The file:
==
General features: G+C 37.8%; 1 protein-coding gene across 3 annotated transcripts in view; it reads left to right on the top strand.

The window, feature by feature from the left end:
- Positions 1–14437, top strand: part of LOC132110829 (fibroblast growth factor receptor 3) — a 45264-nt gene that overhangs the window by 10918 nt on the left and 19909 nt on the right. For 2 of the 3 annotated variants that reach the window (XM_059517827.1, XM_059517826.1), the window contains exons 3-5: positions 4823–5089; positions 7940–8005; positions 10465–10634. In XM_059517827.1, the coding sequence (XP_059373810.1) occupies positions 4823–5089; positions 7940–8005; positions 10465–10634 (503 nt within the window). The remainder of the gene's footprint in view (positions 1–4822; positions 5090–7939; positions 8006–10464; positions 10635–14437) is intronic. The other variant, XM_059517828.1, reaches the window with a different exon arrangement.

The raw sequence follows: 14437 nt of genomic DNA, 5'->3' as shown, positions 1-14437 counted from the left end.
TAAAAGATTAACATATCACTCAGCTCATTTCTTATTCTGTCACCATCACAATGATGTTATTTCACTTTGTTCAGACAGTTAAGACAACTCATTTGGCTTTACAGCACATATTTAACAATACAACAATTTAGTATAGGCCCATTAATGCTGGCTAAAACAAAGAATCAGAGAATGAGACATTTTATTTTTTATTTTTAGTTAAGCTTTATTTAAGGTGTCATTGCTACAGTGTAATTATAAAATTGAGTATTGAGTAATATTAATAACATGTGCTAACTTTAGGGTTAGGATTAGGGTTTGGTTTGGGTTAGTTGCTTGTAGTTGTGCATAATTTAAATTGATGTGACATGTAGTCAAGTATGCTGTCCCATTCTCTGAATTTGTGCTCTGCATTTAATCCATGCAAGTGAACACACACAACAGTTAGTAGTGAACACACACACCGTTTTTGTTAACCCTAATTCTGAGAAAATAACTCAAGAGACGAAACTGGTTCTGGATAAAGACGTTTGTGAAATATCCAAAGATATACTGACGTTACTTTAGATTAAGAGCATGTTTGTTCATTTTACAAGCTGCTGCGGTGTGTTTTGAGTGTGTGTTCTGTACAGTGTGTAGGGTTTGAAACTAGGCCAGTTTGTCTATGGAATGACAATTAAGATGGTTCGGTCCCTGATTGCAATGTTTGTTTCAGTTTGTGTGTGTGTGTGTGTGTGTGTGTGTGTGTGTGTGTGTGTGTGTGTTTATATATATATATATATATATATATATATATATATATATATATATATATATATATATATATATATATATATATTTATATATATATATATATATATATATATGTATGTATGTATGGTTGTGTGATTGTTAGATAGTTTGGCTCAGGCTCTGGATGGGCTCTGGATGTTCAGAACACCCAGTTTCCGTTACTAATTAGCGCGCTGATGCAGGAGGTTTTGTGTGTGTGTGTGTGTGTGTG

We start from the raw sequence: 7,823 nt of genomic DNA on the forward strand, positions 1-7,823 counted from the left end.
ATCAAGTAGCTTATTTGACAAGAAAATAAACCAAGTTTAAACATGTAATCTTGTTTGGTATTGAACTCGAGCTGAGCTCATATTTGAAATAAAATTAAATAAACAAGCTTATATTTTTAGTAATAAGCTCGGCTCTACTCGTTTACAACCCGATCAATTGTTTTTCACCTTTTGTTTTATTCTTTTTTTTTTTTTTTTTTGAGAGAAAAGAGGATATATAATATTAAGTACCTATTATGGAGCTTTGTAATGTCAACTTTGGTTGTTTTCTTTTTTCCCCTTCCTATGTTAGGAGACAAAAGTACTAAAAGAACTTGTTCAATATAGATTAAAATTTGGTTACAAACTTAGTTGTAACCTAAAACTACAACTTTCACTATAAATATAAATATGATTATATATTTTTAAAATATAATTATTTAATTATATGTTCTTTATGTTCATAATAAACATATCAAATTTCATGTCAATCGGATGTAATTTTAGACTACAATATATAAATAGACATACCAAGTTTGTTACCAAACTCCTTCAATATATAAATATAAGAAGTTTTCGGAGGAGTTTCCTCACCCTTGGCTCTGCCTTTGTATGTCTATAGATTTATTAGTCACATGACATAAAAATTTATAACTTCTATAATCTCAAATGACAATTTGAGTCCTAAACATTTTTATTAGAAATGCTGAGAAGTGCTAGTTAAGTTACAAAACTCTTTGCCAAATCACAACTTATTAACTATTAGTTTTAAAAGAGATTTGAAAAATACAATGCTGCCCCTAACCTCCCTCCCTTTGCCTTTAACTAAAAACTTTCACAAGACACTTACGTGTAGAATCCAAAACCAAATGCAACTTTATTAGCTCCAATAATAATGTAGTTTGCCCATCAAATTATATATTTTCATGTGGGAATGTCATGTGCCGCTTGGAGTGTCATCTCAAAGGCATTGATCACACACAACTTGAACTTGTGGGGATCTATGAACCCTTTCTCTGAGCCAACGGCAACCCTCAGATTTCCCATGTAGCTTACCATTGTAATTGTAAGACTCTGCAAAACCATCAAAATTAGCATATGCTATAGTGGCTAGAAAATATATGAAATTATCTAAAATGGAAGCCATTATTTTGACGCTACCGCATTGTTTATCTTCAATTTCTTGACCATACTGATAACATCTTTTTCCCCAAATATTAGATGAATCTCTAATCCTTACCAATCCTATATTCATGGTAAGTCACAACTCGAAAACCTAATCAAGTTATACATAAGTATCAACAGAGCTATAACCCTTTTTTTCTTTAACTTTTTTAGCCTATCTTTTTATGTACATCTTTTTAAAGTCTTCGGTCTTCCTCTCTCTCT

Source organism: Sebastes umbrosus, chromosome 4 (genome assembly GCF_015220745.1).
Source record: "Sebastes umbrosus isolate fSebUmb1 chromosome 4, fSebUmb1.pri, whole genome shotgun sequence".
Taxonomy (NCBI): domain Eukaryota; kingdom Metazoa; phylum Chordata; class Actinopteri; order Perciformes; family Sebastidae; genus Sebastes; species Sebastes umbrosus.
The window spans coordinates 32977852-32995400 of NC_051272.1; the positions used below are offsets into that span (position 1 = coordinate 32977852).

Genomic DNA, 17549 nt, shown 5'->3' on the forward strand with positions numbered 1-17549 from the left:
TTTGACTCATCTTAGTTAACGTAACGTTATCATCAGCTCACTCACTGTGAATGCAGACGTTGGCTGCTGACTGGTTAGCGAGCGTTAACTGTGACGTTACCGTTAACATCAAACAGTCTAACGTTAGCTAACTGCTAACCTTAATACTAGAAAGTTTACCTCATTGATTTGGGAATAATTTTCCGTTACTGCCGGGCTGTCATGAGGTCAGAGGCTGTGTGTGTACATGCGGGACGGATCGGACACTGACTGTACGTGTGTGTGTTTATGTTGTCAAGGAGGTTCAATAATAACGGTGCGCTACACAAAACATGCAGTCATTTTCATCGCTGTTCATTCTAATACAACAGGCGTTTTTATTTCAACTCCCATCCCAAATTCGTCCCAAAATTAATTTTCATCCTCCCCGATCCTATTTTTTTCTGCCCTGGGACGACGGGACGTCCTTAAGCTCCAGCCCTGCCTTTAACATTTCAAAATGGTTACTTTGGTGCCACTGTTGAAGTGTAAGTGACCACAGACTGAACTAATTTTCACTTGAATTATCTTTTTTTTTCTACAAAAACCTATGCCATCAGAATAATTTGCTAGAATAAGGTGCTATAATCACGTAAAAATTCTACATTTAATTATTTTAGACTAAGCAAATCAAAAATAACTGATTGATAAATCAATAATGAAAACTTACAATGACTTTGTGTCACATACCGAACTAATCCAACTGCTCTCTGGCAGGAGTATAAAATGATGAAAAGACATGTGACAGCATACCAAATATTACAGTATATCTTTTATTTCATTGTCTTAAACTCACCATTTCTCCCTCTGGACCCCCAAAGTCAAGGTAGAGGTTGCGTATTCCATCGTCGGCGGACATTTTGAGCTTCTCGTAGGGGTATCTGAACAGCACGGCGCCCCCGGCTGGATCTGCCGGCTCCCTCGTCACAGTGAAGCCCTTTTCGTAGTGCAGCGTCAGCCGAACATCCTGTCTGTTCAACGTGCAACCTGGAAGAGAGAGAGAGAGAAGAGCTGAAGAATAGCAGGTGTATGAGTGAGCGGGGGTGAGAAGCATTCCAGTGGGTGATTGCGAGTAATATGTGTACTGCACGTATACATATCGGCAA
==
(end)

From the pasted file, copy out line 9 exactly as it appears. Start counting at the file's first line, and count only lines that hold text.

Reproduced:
Source record: "Sebastes umbrosus isolate fSebUmb1 chromosome 4, fSebUmb1.pri, whole genome shotgun sequence".